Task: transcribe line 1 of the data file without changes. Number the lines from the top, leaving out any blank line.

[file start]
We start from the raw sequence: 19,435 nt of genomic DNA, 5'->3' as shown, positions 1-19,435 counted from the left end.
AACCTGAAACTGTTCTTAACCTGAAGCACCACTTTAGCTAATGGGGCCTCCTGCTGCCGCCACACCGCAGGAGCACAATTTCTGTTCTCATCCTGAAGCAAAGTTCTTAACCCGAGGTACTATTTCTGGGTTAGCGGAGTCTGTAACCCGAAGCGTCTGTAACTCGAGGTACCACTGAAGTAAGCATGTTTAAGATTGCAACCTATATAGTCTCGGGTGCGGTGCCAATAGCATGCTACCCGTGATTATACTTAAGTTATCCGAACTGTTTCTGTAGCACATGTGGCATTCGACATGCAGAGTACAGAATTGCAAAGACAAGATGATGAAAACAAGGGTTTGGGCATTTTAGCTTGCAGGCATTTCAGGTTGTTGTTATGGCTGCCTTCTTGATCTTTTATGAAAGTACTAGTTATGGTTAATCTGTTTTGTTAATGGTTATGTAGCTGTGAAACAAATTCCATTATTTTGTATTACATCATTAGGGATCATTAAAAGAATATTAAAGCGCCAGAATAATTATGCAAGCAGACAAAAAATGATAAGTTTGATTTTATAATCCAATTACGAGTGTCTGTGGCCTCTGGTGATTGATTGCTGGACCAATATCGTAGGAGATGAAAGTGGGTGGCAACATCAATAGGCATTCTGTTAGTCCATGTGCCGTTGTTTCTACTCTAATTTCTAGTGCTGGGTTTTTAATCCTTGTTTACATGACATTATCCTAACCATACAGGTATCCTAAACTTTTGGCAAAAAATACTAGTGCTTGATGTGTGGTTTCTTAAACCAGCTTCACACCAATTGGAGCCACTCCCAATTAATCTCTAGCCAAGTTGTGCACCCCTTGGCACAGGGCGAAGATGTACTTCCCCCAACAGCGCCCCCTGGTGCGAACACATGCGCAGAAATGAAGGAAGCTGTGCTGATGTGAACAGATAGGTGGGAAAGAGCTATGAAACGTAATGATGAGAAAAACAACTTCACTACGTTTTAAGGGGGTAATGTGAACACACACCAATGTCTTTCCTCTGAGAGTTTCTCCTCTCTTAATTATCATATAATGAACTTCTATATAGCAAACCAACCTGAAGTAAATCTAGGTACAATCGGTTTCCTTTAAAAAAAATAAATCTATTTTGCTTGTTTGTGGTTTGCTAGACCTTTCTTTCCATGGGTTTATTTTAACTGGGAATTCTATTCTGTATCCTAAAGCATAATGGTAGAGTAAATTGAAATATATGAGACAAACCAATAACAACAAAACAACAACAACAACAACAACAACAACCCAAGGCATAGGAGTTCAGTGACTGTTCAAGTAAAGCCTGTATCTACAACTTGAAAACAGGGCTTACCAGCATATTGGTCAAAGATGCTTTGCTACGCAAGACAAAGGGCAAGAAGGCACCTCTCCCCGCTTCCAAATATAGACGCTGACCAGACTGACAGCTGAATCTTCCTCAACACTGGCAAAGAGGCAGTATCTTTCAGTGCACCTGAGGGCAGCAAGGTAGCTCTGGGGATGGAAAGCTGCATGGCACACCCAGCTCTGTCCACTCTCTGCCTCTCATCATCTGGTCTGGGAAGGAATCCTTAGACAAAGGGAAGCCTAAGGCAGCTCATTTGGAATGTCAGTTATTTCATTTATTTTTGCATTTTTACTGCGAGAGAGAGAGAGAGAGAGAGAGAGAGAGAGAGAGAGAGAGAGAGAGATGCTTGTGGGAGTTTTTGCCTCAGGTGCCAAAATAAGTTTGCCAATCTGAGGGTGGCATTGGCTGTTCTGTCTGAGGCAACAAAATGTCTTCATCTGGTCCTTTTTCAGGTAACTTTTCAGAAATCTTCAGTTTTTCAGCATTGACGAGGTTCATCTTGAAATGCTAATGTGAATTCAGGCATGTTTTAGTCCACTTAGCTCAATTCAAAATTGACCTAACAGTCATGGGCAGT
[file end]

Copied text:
We start from the raw sequence: 19,435 nt of genomic DNA, 5'->3' as shown, positions 1-19,435 counted from the left end.